But there is one downside to the whole thing. Just like Stars that are earned the traditional way, ones accrued with the credit card expire on the first day of the month after six months.
Source: USA Today
According to a new poll, women in their early 30s feel happiest about the way they look. Hair and skincare brand Healthspan Nurture Replenish asked 2,000 50-year-old women about when they felt most confident in their lives and it turns out, the magic number is 33. That’s when they said they were at an ideal weight, had no wrinkles, and their hair was in good shape.
Of the women polled, 72% admit their overall confidence depends on how they feel about their appearance. When asked about what made their confidence level drop, 62% said weight gain was to blame. Other age-related complaints included age spots, wrinkles, and losing elasticity in their skin.
And 46% of those polled believe confidence doesn’t necessarily come with youth, but that women have higher self-esteem levels as they become more comfortable with themselves. But when they’re feeling badly about their appearance, it affects their lives. Almost one in ten admit they’ve had a fight with a partner about a lack of confidence in their appearance and 14% admit they’ve cancelled plans with friends because of it.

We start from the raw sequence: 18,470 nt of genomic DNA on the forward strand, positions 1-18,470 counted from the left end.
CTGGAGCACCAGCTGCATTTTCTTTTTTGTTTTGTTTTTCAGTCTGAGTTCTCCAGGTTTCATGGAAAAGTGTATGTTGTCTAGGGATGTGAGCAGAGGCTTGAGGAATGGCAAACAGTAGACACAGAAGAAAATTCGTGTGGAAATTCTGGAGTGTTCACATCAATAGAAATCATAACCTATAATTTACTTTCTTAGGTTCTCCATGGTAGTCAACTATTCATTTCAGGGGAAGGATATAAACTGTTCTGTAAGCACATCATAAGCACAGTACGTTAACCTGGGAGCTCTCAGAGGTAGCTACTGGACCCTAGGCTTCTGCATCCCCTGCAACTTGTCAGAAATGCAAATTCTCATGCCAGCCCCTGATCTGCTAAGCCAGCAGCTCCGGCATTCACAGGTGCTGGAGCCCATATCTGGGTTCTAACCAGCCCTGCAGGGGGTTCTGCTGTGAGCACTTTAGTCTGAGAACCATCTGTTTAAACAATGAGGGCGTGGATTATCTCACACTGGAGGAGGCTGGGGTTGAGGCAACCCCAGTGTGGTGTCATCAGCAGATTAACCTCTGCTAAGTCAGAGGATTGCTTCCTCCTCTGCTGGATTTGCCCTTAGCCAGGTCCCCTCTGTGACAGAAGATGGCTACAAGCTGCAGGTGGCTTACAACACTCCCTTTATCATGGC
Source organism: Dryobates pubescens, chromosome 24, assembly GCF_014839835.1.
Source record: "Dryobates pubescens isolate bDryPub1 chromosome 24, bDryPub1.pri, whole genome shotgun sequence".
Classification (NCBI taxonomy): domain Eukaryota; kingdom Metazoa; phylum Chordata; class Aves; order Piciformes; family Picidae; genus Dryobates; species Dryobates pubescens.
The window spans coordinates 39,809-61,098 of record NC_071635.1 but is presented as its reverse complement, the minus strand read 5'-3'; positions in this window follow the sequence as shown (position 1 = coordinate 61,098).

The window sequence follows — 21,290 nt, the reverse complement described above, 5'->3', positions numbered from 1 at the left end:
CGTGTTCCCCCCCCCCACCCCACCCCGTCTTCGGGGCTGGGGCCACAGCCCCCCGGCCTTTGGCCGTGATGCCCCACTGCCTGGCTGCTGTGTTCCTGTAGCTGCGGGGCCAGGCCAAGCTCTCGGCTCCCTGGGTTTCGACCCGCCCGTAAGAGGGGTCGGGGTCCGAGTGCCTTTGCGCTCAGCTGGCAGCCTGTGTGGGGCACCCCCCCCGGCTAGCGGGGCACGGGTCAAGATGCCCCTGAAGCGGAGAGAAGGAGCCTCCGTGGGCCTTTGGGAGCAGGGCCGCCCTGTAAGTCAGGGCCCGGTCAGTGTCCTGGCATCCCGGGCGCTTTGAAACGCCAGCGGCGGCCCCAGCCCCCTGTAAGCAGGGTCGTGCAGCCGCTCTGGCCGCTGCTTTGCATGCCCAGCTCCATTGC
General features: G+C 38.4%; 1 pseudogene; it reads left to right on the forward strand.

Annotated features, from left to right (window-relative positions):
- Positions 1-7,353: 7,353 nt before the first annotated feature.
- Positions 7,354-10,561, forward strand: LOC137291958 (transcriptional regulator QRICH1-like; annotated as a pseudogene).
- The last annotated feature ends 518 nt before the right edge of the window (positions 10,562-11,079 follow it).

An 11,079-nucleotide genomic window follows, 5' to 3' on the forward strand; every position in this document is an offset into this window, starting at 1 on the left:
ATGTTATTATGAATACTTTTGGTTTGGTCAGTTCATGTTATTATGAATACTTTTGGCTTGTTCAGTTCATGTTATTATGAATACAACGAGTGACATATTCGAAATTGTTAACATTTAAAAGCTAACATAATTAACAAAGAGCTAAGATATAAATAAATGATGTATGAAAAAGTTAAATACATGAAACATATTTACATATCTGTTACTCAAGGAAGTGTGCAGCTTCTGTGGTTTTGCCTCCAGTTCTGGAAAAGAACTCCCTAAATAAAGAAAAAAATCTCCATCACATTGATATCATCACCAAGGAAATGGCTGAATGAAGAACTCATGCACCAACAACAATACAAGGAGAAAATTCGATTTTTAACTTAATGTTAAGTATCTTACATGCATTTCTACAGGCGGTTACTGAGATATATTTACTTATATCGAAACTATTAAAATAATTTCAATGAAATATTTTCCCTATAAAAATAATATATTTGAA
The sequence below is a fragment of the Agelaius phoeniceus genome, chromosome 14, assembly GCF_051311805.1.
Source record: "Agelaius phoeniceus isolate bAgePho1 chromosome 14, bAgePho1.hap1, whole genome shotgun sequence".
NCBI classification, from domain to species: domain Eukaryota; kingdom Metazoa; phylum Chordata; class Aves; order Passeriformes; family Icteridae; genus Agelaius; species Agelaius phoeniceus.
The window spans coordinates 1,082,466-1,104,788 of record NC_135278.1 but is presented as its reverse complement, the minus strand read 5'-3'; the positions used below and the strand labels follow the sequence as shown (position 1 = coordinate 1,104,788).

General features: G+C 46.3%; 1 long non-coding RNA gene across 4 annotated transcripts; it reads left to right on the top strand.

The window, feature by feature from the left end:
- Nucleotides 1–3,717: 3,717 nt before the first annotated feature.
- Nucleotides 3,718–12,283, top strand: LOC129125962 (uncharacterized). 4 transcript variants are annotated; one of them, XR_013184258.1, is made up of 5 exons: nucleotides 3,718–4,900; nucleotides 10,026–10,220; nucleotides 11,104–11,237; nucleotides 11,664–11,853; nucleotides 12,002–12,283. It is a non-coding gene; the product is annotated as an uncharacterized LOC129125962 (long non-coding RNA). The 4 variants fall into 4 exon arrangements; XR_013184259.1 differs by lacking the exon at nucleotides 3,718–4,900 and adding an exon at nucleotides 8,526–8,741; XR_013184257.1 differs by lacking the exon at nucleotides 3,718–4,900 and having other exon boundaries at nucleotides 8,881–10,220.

But we’re all getting older, so we can’t let it get us down. Hot flashes, saggy skin, and grey hair sure beat the alternative!
Even if you’re not a natural born optimist, you probably see the value in teaching your kid to look on the bright side. But the world can be a dark and depressing place, so here are some tips for raising a hopeful little optimist.
- Stop complaining, and focus on the positive - If your kids hear you talking about all the negative things that happen in your life, they’re more likely to focus on the bad things in their lives. So focus on the bright side and they’ll learn to give more mental weight to positive experiences.
- Work on cutting absolutes out of your vocabulary - Pessimists think things are always going to go wrong, and they say things like “I can’t ever get that right” or “I always mess up” that reinforce that thinking. Try to swap the absolutes for “sometimes.”
- Use hard situations to teach your kid to look on the bright side - Anything from being stuck in traffic to having to stay home from school because they’re sick can be a chance to talk to your little one and spend time together. Talk to them about the silver lining.